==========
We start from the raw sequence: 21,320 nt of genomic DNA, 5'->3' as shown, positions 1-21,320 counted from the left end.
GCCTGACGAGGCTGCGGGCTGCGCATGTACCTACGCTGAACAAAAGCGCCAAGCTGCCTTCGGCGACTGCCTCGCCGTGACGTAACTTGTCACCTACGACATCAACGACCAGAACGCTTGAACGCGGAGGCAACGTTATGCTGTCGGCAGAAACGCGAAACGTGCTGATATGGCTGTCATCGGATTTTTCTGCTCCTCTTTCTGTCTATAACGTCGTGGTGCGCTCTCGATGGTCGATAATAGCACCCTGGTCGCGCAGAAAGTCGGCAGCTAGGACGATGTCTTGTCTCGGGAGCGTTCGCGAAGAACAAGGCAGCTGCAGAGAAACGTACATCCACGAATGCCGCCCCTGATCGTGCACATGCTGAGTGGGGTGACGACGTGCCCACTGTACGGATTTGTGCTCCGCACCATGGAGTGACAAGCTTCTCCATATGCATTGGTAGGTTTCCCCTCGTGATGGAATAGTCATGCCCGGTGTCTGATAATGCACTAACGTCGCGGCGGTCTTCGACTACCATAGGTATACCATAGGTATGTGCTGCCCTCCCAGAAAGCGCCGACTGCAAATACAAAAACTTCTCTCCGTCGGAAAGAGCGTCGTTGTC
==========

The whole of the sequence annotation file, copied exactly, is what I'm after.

We start from the raw sequence: 21,320 nt of genomic DNA, 5'->3' as shown, positions 1-21,320 counted from the left end.
GCCTGACGAGGCTGCGGGCTGCGCATGTACCTACGCTGAACAAAAGCGCCAAGCTGCCTTCGGCGACTGCCTCGCCGTGACGTAACTTGTCACCTACGACATCAACGACCAGAACGCTTGAACGCGGAGGCAACGTTATGCTGTCGGCAGAAACGCGAAACGTGCTGATATGGCTGTCATCGGATTTTTCTGCTCCTCTTTCTGTCTATAACGTCGTGGTGCGCTCTCGATGGTCGATAATAGCACCCTGGTCGCGCAGAAAGTCGGCAGCTAGGACGATGTCTTGTCTCGGGAGCGTTCGCGAAGAACAAGGCAGCTGCAGAGAAACGTACATCCACGAATGCCGCCCCTGATCGTGCACATGCTGAGTGGGGTGACGACGTGCCCACTGTACGGATTTGTGCTCCGCACCATGGAGTGACAAGCTTCTCCATATGCATTGGTAGGTTTCCCCTCGTGATGGAATAGTCATGCCCGGTGTCTGATAATGCACTAACGTCGCGGCGGTCTTCGACTACCATAGGTATACCATAGGTATGTGCTGCCCTCCCAGAAAGCGCCGACTGCAAATACAAAAACTTCTCTCCGTCGGAAAGAGCGTCGTTGTC